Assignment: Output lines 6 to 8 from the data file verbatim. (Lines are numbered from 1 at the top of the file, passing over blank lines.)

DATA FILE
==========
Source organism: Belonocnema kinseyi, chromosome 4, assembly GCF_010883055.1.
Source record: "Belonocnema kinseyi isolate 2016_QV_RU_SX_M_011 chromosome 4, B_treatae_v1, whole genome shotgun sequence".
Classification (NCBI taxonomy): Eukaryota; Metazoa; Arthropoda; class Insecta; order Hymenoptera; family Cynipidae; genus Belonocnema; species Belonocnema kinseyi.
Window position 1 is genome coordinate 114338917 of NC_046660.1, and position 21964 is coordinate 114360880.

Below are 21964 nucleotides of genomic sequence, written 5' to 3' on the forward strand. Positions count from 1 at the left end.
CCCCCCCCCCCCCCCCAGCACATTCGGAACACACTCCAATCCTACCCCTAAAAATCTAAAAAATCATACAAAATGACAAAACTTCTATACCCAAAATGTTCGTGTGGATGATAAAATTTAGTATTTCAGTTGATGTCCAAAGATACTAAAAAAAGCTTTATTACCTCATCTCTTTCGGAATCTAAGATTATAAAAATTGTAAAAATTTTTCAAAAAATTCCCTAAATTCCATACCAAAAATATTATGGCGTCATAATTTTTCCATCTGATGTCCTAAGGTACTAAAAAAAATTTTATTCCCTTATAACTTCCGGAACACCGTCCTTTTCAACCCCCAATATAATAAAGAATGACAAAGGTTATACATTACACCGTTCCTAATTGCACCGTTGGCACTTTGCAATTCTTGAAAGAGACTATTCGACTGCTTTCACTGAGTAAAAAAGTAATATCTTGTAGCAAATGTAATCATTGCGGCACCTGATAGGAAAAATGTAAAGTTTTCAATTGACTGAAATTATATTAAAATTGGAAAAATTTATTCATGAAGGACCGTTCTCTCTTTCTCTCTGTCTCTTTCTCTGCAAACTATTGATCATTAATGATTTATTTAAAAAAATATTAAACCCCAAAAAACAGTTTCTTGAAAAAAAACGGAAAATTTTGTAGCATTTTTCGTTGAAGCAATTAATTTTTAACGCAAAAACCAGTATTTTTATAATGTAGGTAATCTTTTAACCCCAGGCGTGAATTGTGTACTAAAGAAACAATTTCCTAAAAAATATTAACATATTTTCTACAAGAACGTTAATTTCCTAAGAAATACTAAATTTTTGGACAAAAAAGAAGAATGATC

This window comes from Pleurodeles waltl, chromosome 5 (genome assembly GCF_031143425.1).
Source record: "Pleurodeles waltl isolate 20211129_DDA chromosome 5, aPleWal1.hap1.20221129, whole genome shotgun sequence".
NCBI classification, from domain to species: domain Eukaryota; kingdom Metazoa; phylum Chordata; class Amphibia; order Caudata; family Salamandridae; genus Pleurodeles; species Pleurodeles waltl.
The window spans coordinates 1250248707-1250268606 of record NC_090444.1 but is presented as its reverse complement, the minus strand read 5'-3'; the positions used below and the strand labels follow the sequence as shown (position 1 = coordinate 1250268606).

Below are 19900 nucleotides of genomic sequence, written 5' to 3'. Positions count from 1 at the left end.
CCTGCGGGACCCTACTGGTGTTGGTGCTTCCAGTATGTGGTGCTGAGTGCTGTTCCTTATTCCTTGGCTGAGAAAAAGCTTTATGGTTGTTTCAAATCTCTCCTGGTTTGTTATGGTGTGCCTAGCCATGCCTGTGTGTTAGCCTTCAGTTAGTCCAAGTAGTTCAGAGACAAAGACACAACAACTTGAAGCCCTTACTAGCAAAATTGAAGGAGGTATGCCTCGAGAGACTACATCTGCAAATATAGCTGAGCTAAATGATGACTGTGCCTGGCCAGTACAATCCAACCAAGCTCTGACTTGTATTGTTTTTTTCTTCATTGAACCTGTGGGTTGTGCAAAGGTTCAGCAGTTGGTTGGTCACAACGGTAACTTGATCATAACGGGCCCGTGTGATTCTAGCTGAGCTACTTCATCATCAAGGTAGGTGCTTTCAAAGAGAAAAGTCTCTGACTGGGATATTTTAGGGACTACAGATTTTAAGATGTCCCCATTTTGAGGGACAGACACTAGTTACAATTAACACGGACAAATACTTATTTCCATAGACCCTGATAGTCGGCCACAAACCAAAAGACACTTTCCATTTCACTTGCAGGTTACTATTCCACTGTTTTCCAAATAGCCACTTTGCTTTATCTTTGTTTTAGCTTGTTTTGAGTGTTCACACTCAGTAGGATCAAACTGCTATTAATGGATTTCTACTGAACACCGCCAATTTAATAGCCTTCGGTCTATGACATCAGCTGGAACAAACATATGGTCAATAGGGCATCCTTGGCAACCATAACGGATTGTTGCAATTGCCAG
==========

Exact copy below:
CCCCCCCCCCCCCCCCAGCACATTCGGAACACACTCCAATCCTACCCCTAAAAATCTAAAAAATCATACAAAATGACAAAACTTCTATACCCAAAATGTTCGTGTGGATGATAAAATTTAGTATTTCAGTTGATGTCCAAAGATACTAAAAAAAGCTTTATTACCTCATCTCTTTCGGAATCTAAGATTATAAAAATTGTAAAAATTTTTCAAAAAATTCCCTAAATTCCATACCAAAAATATTATGGCGTCATAATTTTTCCATCTGATGTCCTAAGGTACTAAAAAAAATTTTATTCCCTTATAACTTCCGGAACACCGTCCTTTTCAACCCCCAATATAATAAAGAATGACAAAGGTTATACATTACACCGTTCCTAATTGCACCGTTGGCACTTTGCAATTCTTGAAAGAGACTATTCGACTGCTTTCACTGAGTAAAAAAGTAATATCTTGTAGCAAATGTAATCATTGCGGCACCTGATAGGAAAAATGTAAAGTTTTCAATTGACTGAAATTATATTAAAATTGGAAAAATTTATTCATGAAGGACCGTTCTCTCTTTCTCTCTGTCTCTTTCTCTGCAAACTATTGATCATTAATGATTTATTTAAAAAAATATTAAACCCCAAAAAACAGTTTCTTGAAAAAAAACGGAAAATTTTGTAGCATTTTTCGTTGAAGCAATTAATTTTTAACGCAAAAACCAGTATTTTTATAATGTAGGTAATCTTTTAACCCCAGGCGTGAATTGTGTACTAAAGAAACAATTTCCTAAAAAATATTAACATATTTTCTACAAGAACGTTAATTTCCTAAGAAATACTAAATTTTTGGACAAAAAAGAAGAATGATC

This window comes from Pleurodeles waltl, chromosome 5 (genome assembly GCF_031143425.1).
Source record: "Pleurodeles waltl isolate 20211129_DDA chromosome 5, aPleWal1.hap1.20221129, whole genome shotgun sequence".